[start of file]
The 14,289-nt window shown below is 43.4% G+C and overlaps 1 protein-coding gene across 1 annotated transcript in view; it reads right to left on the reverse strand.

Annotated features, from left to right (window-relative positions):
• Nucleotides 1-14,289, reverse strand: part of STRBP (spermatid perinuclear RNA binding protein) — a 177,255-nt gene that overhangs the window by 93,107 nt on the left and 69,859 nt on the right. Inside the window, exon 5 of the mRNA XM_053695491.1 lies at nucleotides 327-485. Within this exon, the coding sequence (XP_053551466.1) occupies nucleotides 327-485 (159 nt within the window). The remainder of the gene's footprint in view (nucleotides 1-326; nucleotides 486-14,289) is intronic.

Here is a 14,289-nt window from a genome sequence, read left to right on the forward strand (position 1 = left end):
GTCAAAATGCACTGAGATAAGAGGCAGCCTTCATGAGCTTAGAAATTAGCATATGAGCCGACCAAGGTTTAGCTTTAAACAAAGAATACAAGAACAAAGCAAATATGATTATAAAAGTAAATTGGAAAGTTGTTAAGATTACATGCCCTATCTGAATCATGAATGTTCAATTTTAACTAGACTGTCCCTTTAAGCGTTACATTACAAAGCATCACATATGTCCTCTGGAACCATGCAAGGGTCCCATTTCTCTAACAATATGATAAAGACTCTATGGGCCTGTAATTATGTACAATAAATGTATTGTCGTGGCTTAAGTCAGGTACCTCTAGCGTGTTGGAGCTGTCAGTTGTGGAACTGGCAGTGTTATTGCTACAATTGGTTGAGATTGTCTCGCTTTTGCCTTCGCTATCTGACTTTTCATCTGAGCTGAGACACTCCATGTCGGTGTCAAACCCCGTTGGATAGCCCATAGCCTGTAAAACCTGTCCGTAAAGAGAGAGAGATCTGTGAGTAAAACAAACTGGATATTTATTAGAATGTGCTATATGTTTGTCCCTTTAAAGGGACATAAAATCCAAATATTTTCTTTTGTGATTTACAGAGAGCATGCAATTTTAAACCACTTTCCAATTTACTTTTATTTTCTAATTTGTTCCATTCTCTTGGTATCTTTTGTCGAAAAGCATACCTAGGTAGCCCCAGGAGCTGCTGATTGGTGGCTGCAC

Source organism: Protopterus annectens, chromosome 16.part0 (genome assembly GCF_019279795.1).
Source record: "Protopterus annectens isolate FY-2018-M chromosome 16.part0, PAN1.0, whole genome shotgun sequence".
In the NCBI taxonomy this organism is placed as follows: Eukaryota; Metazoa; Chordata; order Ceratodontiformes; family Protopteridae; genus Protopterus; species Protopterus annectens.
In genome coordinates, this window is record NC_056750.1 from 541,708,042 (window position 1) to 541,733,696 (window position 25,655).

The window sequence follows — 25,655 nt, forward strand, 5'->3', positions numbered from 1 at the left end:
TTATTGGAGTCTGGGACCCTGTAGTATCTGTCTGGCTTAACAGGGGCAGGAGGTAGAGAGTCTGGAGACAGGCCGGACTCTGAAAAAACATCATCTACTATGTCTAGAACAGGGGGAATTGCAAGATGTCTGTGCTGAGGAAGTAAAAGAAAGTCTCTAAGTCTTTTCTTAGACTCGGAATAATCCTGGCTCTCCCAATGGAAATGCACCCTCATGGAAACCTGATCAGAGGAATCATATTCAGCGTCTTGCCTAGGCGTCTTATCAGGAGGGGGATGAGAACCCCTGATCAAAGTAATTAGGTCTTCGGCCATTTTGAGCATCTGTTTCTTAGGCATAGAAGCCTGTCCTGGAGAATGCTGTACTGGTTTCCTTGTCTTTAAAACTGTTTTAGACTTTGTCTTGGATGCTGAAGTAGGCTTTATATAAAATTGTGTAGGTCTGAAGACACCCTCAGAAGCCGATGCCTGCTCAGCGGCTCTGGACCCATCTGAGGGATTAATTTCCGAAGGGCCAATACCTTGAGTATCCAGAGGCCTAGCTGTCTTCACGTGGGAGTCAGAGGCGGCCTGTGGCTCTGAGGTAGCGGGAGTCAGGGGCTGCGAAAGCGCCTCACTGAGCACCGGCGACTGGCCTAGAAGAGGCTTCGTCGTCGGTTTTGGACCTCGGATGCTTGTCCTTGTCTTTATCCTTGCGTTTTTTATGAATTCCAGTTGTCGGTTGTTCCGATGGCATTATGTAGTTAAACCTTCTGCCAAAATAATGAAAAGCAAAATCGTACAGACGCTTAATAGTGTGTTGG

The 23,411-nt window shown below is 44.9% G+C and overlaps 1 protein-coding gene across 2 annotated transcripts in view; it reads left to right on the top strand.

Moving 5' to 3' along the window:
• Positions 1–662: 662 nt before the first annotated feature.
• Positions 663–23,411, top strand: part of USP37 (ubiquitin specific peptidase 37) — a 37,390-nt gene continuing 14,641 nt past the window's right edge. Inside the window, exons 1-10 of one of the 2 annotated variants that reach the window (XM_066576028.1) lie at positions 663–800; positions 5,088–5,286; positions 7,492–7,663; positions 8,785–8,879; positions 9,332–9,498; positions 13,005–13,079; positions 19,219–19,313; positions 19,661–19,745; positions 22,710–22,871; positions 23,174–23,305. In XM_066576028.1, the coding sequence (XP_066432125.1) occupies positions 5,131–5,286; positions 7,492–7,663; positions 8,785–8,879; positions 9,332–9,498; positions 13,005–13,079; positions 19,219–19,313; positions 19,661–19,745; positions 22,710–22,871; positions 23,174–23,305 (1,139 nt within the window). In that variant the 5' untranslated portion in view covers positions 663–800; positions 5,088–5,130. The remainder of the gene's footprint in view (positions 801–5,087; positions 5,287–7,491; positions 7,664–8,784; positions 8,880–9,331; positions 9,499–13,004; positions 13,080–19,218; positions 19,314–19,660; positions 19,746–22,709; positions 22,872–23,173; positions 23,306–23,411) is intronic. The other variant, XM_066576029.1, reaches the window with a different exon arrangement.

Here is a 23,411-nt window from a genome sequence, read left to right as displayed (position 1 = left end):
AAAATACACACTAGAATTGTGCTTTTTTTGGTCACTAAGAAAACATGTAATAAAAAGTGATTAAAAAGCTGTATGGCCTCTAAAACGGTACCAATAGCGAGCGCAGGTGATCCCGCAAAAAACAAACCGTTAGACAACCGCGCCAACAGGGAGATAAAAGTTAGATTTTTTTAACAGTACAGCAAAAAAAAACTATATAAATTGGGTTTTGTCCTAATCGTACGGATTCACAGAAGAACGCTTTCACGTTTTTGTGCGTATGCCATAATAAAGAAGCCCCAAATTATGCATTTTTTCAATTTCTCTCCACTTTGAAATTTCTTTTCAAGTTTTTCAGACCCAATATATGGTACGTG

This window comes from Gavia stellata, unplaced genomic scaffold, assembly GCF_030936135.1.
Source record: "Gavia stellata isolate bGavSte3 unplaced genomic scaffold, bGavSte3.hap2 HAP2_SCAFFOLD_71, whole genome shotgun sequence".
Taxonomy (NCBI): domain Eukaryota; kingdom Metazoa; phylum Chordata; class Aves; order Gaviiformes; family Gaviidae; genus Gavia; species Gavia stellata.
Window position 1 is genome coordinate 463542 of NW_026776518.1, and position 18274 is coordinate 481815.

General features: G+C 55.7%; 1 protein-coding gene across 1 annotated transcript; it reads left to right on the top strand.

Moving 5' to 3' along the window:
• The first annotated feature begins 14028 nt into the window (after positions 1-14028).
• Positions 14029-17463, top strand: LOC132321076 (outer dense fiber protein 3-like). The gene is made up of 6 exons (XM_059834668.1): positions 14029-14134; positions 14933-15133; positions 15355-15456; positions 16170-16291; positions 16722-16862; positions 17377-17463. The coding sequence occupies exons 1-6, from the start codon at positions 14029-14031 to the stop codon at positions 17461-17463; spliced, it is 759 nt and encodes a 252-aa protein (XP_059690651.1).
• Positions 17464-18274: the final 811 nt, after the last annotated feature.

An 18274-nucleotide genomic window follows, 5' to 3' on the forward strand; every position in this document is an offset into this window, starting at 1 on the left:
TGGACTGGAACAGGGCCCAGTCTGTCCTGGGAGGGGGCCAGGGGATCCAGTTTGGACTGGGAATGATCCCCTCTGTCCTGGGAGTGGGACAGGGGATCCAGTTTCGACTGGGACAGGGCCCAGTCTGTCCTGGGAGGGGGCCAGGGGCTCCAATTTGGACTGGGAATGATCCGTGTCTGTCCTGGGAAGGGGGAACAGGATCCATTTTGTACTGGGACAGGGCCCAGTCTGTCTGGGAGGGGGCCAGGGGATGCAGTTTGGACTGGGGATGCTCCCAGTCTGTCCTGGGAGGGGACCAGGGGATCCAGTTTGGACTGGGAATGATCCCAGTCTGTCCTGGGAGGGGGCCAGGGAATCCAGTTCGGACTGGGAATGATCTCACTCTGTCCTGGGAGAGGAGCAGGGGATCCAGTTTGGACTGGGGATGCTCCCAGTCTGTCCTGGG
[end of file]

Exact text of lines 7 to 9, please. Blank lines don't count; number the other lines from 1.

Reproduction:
Source record: "Protopterus annectens isolate FY-2018-M chromosome 16.part0, PAN1.0, whole genome shotgun sequence".
In the NCBI taxonomy this organism is placed as follows: Eukaryota; Metazoa; Chordata; order Ceratodontiformes; family Protopteridae; genus Protopterus; species Protopterus annectens.
In genome coordinates, this window is record NC_056750.1 from 541,708,042 (window position 1) to 541,733,696 (window position 25,655).